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NC State Searches for New Ball-Dominant Guards

NC State says goodbye to Jarkel Joiner and Terquavion Smith. Neither was a true point guard, but both were very effective at scoring out of the high ball screen, and the Pack went into the portal for some new offensive initiators this season.

Stanford transfer Michael O’Connell would be a very different kind of lead guard than what State has had in recent years. He is a pass-first guard who was a low-volume shooter at Stanford, and he’s actually a true point guard who sees the floor well and can create that almighty ball movement.

He knows how to operate a pick and roll, but he’s not the most explosive guard, and it’s tough to be a lead guard in this offense if you can’t create rim pressure. O’Connell has good length for a point guard and he’s capable of finishing over defenders. He has decent touch around the rim too, but he doesn’t bring the burst and quick first step that State has had with Joiner, Smith, Seabron, and Markell Johnson, and he’s not super inclined to score. He also isn’t a shooter, hitting under 30% from three both of the last two years. He did get it going a little toward the end of last season, though, finishing 8-18 after starting the year 3-19 from deep. O’Connell needs to pose more of a scoring threat if he’s going to spend a lot of time operating the offense.

State also added Jayden Taylor and DJ Horne, two much more score-first guards. Taylor is not the most explosive guard either, but he’s a crafty finisher at the rim, capable of hitting in the mid range against drop coverage, and he shot a respectable enough 32.6% from beyond the arc. Taylor isn’t much of a distributor. His assist-to-turnover ratio was below 1:1 both of his two years in Indianapolis. I’d expect to see a good bit of Taylor off the ball in lineups with Horne and Morsell. Taylor is a good on-ball defender, and that lineup gives you floor spacing and defense.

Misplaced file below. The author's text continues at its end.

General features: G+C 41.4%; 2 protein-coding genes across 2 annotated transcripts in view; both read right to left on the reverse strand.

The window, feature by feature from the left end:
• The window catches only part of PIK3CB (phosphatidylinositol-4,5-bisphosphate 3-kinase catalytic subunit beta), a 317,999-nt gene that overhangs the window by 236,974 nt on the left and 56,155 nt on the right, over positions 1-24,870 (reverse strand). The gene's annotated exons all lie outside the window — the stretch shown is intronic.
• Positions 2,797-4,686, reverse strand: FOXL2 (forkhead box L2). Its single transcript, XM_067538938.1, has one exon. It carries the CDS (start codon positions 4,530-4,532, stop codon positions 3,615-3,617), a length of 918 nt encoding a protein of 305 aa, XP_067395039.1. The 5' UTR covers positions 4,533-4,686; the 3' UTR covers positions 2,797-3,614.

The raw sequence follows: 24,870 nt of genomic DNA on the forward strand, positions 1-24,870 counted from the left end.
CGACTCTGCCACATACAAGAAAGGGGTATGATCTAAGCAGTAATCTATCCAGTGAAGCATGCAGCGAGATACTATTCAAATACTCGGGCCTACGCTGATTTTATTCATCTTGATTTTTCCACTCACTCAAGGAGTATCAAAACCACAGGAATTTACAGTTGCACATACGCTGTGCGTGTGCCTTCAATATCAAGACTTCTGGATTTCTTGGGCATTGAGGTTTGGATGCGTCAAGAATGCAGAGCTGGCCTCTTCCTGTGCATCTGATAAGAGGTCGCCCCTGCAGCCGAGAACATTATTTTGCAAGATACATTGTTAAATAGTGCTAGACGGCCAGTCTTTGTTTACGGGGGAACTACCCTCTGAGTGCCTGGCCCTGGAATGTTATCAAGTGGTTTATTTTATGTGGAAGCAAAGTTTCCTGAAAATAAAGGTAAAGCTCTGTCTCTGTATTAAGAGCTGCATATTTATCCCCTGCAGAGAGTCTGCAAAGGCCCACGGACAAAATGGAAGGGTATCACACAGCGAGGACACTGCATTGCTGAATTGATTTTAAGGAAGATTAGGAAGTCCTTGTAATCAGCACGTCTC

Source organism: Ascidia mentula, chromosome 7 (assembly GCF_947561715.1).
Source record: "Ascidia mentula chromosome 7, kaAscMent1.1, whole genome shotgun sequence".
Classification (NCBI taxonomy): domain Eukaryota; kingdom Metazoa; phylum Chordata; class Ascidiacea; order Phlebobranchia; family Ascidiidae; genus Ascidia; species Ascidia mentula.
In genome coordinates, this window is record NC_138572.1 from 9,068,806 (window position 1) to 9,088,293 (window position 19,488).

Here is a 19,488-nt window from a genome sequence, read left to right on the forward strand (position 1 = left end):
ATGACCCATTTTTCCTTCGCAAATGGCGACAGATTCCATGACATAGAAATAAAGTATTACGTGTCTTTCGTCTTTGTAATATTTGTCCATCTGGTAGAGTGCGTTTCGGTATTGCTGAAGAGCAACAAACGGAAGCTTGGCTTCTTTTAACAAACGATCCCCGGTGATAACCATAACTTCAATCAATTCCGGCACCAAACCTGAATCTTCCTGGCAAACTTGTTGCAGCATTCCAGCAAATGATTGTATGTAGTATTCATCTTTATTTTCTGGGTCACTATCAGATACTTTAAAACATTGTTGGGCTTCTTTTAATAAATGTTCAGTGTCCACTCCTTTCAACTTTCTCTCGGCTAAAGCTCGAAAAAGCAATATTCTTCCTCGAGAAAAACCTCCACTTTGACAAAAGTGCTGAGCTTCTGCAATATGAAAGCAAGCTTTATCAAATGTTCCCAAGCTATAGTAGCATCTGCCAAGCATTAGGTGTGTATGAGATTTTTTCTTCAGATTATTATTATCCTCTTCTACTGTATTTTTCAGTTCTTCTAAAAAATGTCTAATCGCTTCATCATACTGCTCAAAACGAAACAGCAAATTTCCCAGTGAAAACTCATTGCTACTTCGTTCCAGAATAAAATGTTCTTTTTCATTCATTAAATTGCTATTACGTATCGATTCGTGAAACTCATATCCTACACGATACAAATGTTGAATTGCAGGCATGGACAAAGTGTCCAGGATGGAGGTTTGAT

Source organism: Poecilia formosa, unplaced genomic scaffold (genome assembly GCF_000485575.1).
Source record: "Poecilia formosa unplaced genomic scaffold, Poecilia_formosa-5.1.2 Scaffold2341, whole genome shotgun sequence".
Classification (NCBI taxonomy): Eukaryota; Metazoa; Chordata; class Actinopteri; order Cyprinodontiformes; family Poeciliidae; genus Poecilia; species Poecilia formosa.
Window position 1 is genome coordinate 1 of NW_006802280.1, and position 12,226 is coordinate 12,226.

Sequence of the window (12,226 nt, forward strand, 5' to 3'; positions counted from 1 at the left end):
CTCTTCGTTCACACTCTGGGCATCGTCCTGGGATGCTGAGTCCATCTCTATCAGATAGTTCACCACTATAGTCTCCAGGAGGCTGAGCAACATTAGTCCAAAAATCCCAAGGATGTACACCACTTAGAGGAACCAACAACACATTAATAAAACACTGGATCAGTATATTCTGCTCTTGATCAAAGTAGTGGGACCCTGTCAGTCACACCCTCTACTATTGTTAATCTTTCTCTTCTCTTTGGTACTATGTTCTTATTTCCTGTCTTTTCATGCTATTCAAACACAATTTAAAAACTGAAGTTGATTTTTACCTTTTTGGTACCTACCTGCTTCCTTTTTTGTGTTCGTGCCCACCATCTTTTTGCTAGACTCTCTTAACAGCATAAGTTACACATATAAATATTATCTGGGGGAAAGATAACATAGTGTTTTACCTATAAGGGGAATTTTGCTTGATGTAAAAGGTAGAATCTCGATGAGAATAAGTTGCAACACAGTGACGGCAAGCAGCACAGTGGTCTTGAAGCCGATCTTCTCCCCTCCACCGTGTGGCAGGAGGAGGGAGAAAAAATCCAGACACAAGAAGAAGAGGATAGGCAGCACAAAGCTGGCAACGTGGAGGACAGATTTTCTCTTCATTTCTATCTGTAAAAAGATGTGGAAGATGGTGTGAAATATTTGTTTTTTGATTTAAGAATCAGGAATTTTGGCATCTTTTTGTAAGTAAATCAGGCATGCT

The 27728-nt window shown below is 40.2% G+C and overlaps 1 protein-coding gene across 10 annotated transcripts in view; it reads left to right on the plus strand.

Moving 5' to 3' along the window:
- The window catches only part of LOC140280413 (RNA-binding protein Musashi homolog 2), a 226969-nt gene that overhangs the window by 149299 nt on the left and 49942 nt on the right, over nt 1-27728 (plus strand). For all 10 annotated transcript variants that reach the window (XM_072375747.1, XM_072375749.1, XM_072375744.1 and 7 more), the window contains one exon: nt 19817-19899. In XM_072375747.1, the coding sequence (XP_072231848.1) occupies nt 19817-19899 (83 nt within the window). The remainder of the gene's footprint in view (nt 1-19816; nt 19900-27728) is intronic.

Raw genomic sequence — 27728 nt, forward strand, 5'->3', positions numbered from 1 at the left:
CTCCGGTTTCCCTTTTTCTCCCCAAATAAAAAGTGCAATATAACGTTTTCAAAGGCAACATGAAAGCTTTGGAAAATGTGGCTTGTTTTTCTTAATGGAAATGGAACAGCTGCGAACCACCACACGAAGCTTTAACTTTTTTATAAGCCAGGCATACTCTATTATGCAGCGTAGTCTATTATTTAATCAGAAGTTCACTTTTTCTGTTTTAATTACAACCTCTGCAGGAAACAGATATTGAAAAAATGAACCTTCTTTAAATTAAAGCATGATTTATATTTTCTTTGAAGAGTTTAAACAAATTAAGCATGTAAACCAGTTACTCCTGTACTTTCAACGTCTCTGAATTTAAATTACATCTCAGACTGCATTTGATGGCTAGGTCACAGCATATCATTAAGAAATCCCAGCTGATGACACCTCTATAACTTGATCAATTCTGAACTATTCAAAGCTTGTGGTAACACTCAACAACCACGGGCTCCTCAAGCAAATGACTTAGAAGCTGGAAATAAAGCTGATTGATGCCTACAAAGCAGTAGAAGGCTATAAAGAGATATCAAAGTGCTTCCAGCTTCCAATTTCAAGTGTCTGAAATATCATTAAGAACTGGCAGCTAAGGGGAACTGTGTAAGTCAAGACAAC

I have a suspicion that Horne will be State’s best guard this year. He is the quickest of any of the possible ball-dominant guards the Pack will have, and he’s definitely the best shooter. State will obviously run their ball screen sets through different guys, but Horne is likely your most well-rounded player to run through the offense. He’s a better distributor than Taylor and a much better scorer than O’Connell. His burst is better than both those guys and he’s going to force you to stay up defensively because of his jumper. You have to have that versatility to be a ball-screen operator, and Horne at least appears to be the most versatile ball handler. I really like his game, and I think it translates well to what State wants to do.

The bad news for the Pack is that it probably does not have the creators as ball-dominant guards that it had last year. The good news is that it has DJ Burns, and will likely play more inside-out than it typically has under Keatts. You’ll probably see some small lineups this year to surround Burns with shooters, as State will want to empty out the lane and play through Burns as much as anything. The hangup there is that the big man is a huge defensive liability and prone to foul trouble. He is not going to play 40 minutes a game, and State will need its new offensive catalysts to be effective on the ball as well.


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